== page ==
-

 

 

 

(19,355,858)

 

 

(18,981,892)

Earned premiums

 

$169,691,870

 

 

$-

 

 

$(61,611,241)

 

$108,080,629

 

 

 

 

 

 

 

 

 

 

 

 

 

 

 

 

 

 

Loss and loss adjustment expenses exluding

 

 

 

 

 

 

 

 

 

 

 

 

 

 

 

 

the effect of catastrophes

 

$72,841,957

 

 

$-

 

 

$(18,012,645)

 

$54,829,312

 

Catastrophe loss

 

 

21,540,120

 

 

 

-

 

 

 

(9,938,360)

 

 

11,601,760

 

Loss and loss adjustment expenses

 

$94,382,077

 

 

$-

 

 

$(27,951,005)

 

$66,431,072

 

 

 

 

 

 

 

 

 

 

 

 

 

 

 

 

 

 

Loss ratio excluding the effect of catastrophes

 

 

42.9%

 

 

0.0%

 

 

29.2%

 

 

50.7%

Catastrophe loss

 

 

12.7%

 

 

0.0%

 

 

16.2%

 

 

10.8%

Loss ratio

 

 

55.5%

 

 

0.0%

 

 

45.4%

 

 

61.5%

 

 

 

 

 

 

 

 

 

 

 

 

 

 

 

 

 

Year ended December 31, 2019

 

 

 

 

 

 

 

 

 

 

 

 

 

 

 

 

Written premiums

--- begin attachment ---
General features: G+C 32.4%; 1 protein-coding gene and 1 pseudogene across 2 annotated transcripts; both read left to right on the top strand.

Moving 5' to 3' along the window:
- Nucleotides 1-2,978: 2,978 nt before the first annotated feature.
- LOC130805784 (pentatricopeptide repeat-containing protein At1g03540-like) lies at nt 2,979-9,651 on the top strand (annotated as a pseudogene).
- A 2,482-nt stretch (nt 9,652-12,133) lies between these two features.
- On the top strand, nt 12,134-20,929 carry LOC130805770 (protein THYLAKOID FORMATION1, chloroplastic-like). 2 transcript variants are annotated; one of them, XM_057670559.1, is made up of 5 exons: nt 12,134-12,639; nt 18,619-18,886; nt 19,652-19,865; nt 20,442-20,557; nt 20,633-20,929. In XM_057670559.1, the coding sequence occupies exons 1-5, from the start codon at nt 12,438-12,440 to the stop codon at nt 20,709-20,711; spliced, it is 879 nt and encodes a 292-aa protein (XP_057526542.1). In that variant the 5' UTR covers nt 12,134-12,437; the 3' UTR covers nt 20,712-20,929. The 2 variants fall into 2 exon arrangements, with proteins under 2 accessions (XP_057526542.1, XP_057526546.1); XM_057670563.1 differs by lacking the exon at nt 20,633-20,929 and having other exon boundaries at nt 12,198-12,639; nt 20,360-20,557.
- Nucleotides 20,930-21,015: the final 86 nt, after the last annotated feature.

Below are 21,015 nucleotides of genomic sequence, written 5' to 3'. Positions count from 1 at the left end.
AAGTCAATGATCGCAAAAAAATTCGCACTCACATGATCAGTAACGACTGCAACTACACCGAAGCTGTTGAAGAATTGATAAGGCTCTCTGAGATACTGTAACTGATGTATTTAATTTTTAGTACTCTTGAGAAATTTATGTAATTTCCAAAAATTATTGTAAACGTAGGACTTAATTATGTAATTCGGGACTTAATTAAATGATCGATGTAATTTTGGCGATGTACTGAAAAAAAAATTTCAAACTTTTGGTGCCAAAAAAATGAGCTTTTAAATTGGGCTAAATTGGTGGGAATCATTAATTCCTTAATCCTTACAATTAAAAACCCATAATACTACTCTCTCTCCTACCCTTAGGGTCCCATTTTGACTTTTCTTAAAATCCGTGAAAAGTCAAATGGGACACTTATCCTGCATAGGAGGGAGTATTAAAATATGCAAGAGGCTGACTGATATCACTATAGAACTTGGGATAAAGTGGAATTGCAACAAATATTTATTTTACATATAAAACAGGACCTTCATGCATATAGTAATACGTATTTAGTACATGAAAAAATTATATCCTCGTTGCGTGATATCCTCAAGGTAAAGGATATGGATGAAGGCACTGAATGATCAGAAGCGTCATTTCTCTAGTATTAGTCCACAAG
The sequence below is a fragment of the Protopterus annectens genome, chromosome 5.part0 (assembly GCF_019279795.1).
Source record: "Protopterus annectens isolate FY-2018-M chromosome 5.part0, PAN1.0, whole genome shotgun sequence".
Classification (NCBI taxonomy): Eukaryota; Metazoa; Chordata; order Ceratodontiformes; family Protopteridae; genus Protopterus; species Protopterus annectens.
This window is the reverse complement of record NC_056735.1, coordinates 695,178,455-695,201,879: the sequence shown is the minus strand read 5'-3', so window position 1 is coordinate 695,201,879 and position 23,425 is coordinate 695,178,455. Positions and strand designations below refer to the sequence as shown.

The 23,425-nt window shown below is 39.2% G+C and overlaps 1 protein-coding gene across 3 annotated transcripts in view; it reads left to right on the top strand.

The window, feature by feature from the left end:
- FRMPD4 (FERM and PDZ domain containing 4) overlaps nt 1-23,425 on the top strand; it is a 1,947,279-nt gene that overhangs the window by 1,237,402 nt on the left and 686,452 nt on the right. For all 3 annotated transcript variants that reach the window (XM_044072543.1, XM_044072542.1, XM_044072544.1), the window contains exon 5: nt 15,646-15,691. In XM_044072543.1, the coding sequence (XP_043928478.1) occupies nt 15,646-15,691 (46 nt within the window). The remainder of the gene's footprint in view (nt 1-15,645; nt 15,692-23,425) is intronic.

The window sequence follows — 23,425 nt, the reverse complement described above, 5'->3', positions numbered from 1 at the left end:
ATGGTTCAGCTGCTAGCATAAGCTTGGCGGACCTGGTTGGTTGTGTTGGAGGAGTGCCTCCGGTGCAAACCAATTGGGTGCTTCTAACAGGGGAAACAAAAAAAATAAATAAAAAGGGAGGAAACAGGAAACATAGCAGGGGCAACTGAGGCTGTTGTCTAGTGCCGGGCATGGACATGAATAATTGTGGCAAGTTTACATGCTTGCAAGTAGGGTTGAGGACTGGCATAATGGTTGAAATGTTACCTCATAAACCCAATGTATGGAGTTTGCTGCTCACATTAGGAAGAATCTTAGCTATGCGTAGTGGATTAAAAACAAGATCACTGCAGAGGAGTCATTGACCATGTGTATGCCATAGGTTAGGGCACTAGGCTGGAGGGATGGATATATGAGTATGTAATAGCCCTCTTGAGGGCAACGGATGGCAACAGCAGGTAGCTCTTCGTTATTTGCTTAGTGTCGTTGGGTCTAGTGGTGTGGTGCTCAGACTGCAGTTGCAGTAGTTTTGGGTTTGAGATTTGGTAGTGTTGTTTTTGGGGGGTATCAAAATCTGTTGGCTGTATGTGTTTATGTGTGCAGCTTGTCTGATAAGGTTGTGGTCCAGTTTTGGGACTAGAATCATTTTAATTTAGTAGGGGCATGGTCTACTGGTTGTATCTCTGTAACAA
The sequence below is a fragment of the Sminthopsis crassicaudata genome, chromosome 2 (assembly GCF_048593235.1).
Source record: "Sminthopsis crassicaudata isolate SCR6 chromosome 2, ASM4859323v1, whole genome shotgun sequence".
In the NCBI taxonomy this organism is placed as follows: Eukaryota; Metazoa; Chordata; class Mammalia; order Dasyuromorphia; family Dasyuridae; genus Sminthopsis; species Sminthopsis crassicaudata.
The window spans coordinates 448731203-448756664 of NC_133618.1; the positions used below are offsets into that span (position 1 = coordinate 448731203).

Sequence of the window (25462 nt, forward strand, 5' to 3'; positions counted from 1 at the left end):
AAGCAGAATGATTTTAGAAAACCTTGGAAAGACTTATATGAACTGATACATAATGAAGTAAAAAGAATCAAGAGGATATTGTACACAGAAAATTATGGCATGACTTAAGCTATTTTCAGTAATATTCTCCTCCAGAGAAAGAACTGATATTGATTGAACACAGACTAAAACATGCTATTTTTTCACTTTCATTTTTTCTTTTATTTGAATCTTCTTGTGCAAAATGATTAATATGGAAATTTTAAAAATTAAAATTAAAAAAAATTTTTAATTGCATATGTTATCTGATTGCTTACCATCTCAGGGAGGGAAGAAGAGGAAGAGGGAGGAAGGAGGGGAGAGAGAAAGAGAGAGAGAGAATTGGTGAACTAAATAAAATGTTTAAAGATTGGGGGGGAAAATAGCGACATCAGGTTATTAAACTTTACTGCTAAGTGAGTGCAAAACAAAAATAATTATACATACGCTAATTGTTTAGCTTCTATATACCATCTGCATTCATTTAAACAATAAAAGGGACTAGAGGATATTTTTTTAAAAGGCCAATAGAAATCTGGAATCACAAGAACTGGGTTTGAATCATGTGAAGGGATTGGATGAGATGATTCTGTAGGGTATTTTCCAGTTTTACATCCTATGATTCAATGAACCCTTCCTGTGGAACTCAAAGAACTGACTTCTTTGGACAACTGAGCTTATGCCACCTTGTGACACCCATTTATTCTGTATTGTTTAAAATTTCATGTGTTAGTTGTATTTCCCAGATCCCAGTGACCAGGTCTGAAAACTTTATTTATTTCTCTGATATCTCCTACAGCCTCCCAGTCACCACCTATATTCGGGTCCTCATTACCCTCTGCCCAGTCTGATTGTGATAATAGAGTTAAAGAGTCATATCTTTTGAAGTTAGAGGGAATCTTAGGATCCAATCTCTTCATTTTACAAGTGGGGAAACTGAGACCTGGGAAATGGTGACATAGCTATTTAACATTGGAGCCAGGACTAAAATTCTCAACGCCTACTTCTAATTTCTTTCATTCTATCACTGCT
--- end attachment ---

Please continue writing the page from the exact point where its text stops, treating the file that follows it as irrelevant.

$171,214,091

 

 

$939

 

 

$(45,635,899)

 

$125,579,131

 

Change in unearned premiums

 

 

(11,350,864)

 

 

(243)

 

 

13,395,418

 

 

 

2,044,311

 

Earned premiums

 

$159,863,227

 

 

$696

 

 

$(32,240,481)

 

$127,623,442

 

 

 

 

 

 

 

 

 

 

 

 

 

 

 

 

 

 

Loss and loss adjustment expenses exluding the effect of catastrophes

 

$94,776,624

 

 

$(1,813)

 

$(12,287,304)

 

$82,487,507

 

Catastrophe loss

 

 

8,176,529

 

 

 

-

 

 

 

(481,712)

 

 

7,694,817

 

Loss and loss adjustment expenses

 

$102,953,153

 

 

$(1,813)

 

$(12,769,016)

 

$90,182,324

 

 

 

 

 

 

 

 

 

 

 

 

 

 

 

 

 

 

Loss ratio excluding the effect of catastrophes

 

 

59.3%

 

 

-260.5%

 

 

38.1%

 

 

64.6%

Catastrophe loss

 

 

5.1%

 

 

0.0%

 

 

1.5%

 

 

6.1%

Loss ratio

 

 

64.4%

 

 

-260.5%

 

 

39.6%

 

 

70.7%

  

 
46

Table of Contents

 

The key measures for our insurance underwriting business for the years ended December 31, 2020 and 2019 are as follows:

 

 

 

Years ended

 

 

 

December 31,

 

 

 

2020

 

 

2019

 

 

 

 

 

 

 

 

Net premiums earned

 

$108,080,629

 

 

$127,623,442